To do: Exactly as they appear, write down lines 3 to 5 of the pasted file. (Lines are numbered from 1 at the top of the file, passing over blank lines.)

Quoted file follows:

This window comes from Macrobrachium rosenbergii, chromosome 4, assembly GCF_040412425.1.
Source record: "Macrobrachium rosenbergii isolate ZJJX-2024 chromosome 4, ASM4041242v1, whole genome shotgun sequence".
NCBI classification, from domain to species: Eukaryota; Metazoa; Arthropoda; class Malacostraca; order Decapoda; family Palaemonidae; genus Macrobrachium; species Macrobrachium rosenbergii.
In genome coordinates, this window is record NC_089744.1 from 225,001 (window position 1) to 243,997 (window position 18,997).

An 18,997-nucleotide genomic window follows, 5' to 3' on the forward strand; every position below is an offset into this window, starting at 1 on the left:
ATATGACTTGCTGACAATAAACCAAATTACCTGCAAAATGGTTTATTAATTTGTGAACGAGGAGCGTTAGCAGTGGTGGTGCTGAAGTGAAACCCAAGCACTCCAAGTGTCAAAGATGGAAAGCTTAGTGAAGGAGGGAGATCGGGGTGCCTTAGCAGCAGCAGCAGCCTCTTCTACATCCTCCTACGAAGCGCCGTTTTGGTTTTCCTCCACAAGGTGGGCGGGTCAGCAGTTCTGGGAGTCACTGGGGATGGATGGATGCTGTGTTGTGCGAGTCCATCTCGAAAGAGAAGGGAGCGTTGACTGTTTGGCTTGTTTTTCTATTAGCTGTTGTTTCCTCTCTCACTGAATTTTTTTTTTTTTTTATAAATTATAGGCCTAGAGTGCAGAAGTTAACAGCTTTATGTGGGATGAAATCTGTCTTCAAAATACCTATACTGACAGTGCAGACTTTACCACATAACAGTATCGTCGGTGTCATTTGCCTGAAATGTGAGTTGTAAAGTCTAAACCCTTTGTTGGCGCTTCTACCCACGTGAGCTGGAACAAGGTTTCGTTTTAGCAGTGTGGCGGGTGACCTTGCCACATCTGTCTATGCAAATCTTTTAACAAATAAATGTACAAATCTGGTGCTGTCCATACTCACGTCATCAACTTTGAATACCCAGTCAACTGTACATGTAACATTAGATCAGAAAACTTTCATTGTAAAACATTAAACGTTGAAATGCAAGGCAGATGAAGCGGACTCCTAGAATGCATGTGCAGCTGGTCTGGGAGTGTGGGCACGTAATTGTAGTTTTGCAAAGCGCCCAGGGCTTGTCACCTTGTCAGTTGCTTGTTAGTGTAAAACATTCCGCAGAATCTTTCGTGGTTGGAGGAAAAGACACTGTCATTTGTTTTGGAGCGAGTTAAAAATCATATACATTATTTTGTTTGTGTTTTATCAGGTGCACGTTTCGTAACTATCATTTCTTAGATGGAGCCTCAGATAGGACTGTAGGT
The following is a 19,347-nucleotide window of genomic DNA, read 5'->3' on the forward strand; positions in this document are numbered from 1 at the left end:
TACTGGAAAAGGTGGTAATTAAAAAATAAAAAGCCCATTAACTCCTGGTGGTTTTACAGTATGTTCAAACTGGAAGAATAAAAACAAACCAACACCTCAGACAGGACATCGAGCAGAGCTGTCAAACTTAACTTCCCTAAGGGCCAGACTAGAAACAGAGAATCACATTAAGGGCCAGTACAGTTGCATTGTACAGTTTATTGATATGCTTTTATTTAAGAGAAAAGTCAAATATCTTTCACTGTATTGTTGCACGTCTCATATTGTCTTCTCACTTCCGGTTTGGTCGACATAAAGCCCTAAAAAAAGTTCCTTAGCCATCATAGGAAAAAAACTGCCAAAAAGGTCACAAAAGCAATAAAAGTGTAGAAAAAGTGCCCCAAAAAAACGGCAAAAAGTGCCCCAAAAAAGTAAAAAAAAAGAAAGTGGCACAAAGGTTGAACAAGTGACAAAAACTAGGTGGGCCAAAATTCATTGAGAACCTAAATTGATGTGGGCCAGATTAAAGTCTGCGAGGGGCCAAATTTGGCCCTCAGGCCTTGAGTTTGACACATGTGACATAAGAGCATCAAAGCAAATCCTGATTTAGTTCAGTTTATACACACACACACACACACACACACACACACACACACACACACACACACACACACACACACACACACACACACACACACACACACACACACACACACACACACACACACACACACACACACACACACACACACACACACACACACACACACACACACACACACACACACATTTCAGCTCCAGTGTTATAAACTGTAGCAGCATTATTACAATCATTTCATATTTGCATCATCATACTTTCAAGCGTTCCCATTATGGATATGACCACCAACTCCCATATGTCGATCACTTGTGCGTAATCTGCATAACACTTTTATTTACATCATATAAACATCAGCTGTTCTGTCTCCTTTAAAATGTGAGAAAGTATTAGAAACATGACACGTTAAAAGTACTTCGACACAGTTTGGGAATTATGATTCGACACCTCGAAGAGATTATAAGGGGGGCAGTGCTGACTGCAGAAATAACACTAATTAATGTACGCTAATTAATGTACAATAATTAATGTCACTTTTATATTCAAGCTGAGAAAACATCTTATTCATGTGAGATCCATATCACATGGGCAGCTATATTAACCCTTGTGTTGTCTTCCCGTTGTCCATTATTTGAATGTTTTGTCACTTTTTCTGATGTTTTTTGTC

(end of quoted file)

NCBI classification, from domain to species: Eukaryota; Metazoa; Arthropoda; class Malacostraca; order Decapoda; family Palaemonidae; genus Macrobrachium; species Macrobrachium rosenbergii.
In genome coordinates, this window is record NC_089744.1 from 225,001 (window position 1) to 243,997 (window position 18,997).

An 18,997-nucleotide genomic window follows, 5' to 3' on the forward strand; every position below is an offset into this window, starting at 1 on the left: